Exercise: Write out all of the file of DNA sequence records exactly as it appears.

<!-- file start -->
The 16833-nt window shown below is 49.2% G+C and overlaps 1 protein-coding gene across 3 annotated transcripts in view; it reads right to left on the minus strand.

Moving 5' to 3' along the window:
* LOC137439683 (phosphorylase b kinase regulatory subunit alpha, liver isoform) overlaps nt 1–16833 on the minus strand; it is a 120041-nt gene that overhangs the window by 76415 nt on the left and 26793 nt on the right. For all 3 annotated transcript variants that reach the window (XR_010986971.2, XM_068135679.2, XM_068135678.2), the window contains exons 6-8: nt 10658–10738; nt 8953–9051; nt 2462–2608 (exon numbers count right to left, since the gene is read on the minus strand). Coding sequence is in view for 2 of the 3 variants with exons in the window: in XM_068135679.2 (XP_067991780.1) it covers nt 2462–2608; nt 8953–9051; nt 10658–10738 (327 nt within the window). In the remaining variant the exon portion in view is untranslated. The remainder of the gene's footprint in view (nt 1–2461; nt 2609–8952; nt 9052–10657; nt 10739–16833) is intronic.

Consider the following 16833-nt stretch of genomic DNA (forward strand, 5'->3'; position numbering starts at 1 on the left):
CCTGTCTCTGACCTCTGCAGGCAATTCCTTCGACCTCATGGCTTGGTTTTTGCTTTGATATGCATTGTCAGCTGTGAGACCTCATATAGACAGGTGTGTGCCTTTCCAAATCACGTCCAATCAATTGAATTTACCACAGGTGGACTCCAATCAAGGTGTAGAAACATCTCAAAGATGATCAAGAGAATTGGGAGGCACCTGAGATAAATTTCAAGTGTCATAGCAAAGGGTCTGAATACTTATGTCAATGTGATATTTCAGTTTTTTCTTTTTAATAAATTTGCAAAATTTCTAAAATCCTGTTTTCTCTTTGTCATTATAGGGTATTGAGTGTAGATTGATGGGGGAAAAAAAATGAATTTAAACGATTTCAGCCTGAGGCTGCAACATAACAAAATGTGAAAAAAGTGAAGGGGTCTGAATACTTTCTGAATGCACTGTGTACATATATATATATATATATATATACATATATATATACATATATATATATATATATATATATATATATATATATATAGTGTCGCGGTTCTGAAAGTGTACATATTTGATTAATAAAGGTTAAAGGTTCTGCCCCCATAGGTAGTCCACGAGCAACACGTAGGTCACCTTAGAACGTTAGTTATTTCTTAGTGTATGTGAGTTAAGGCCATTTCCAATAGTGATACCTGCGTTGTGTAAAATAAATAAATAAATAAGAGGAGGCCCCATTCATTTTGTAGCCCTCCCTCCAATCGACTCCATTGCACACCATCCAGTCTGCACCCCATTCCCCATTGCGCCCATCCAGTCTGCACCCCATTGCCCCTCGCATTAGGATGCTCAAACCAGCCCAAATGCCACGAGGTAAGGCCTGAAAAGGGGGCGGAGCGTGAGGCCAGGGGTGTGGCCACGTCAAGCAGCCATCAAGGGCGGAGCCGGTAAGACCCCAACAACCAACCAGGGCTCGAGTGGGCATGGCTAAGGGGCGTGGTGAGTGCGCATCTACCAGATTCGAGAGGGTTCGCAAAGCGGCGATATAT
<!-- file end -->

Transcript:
The 16833-nt window shown below is 49.2% G+C and overlaps 1 protein-coding gene across 3 annotated transcripts in view; it reads right to left on the minus strand.

Moving 5' to 3' along the window:
* LOC137439683 (phosphorylase b kinase regulatory subunit alpha, liver isoform) overlaps nt 1–16833 on the minus strand; it is a 120041-nt gene that overhangs the window by 76415 nt on the left and 26793 nt on the right. For all 3 annotated transcript variants that reach the window (XR_010986971.2, XM_068135679.2, XM_068135678.2), the window contains exons 6-8: nt 10658–10738; nt 8953–9051; nt 2462–2608 (exon numbers count right to left, since the gene is read on the minus strand). Coding sequence is in view for 2 of the 3 variants with exons in the window: in XM_068135679.2 (XP_067991780.1) it covers nt 2462–2608; nt 8953–9051; nt 10658–10738 (327 nt within the window). In the remaining variant the exon portion in view is untranslated. The remainder of the gene's footprint in view (nt 1–2461; nt 2609–8952; nt 9052–10657; nt 10739–16833) is intronic.

Consider the following 16833-nt stretch of genomic DNA (forward strand, 5'->3'; position numbering starts at 1 on the left):
CCTGTCTCTGACCTCTGCAGGCAATTCCTTCGACCTCATGGCTTGGTTTTTGCTTTGATATGCATTGTCAGCTGTGAGACCTCATATAGACAGGTGTGTGCCTTTCCAAATCACGTCCAATCAATTGAATTTACCACAGGTGGACTCCAATCAAGGTGTAGAAACATCTCAAAGATGATCAAGAGAATTGGGAGGCACCTGAGATAAATTTCAAGTGTCATAGCAAAGGGTCTGAATACTTATGTCAATGTGATATTTCAGTTTTTTCTTTTTAATAAATTTGCAAAATTTCTAAAATCCTGTTTTCTCTTTGTCATTATAGGGTATTGAGTGTAGATTGATGGGGGAAAAAAAATGAATTTAAACGATTTCAGCCTGAGGCTGCAACATAACAAAATGTGAAAAAAGTGAAGGGGTCTGAATACTTTCTGAATGCACTGTGTACATATATATATATATATATATATACATATATATATACATATATATATATATATATATATATATATATATATATATAGTGTCGCGGTTCTGAAAGTGTACATATTTGATTAATAAAGGTTAAAGGTTCTGCCCCCATAGGTAGTCCACGAGCAACACGTAGGTCACCTTAGAACGTTAGTTATTTCTTAGTGTATGTGAGTTAAGGCCATTTCCAATAGTGATACCTGCGTTGTGTAAAATAAATAAATAAATAAGAGGAGGCCCCATTCATTTTGTAGCCCTCCCTCCAATCGACTCCATTGCACACCATCCAGTCTGCACCCCATTCCCCATTGCGCCCATCCAGTCTGCACCCCATTGCCCCTCGCATTAGGATGCTCAAACCAGCCCAAATGCCACGAGGTAAGGCCTGAAAAGGGGGCGGAGCGTGAGGCCAGGGGTGTGGCCACGTCAAGCAGCCATCAAGGGCGGAGCCGGTAAGACCCCAACAACCAACCAGGGCTCGAGTGGGCATGGCTAAGGGGCGTGGTGAGTGCGCATCTACCAGATTCGAGAGGGTTCGCAAAGCGGCGATATAT